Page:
People want more railways, according to a study by Network Rail.
According to those questioned the rail industry should be confident and ambitious. From chefs to nurses, plumbers to teachers, over 300 people were involved in 10 detailed workshops earlier this year.
Says Rick Haythornthwaite, Network Rail’s outgoing chairman, ‘The railway is a vital piece of the wiring of this country, a view that has been reinforced across Britain as we talked to people about our railway and about its future. They wanted us to be confident and ambitious, to plan and invest properly in a growing and successful railway, a railway that they want to be proud of.’
The report mirrors the traditional public affection for trains and railways. However, the workshops also indicate that, contrary to common misconceptions, there is a significant body of opinion which is prepared to back a considerable and sustained investment programme, even when the cost implications for fares and taxes are spelt out.
The railway is a vital piece of the wiring of this country, a view that has been reinforced across Britain as we talked to people about our railway and about its future.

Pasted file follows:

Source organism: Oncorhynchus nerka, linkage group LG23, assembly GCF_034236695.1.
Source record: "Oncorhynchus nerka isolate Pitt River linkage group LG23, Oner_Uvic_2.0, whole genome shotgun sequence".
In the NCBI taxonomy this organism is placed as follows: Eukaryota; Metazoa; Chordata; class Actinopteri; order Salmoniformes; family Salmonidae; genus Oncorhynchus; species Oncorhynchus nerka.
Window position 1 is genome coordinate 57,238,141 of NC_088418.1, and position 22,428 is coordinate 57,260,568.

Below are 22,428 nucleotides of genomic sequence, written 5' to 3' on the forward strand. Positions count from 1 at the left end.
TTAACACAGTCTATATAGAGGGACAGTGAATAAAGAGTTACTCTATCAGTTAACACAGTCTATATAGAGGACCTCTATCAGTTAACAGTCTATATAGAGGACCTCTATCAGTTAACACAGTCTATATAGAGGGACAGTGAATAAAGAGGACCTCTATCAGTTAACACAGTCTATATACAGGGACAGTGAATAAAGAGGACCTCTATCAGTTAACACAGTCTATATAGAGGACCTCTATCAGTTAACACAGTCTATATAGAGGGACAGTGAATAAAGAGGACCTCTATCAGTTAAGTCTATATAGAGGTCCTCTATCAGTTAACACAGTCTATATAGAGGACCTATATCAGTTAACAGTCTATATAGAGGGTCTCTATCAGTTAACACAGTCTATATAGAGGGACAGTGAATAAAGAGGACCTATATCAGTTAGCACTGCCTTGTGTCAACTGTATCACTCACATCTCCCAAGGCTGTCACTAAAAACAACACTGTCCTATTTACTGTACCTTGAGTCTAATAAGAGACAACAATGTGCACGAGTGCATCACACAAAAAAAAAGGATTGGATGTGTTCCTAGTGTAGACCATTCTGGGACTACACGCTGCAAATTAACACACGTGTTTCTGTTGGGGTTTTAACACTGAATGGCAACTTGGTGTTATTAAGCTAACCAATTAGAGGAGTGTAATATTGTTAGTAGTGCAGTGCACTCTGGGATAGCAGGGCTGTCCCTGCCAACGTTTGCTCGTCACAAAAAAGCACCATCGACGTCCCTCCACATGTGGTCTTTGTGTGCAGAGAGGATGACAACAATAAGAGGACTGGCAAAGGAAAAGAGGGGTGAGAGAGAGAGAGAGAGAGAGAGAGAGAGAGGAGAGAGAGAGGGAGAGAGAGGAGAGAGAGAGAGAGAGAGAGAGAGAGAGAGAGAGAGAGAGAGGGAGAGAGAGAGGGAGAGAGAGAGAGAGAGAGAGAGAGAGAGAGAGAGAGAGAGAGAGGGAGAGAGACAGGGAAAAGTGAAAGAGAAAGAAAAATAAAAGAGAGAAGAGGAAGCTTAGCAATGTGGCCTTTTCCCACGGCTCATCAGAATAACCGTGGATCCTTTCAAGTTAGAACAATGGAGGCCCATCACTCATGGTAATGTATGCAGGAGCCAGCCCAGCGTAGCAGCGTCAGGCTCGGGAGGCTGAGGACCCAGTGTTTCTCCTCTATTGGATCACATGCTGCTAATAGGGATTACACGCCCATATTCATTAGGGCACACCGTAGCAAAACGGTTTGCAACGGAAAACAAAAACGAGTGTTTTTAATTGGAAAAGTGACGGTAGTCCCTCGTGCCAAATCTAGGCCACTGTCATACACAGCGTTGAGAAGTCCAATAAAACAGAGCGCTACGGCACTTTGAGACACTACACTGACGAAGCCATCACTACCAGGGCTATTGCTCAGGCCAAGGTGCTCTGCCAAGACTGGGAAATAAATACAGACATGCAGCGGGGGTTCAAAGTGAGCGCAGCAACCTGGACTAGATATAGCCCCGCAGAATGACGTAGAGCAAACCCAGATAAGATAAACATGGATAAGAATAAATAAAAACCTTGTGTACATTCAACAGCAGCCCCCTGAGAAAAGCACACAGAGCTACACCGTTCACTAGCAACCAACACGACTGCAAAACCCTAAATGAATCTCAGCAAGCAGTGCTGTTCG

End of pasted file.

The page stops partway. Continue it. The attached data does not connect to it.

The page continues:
However, transparency is essential and the government and rail industry need to be upfront about how money is spent and what people get in return. Says Tim O’Toole, chairman of the Rail Delivery Group and chief executive of FirstGroup, ‘Growth for most industries is a sign of health and celebration; in rail it is too often discussed as if it were a burden.
The rail industry was invented in this country; it is thriving and much improved in this country, so why isn’t the public debate punctuated by pride and ambition, instead of timidity and crankiness? When Rick announced his intention to find out, his audience was supportive but sceptical, and yet here it is, the start of the conversation.
The rail industry is difficult to comprehend. It is in many parts. But the fact remains, it is enjoying unprecedented growth and handling that growth with ever safer operations and ever improving performance. If we are to craft the future those facts call for, we must elevate the debate as the effort reported on in this document attempts to start.’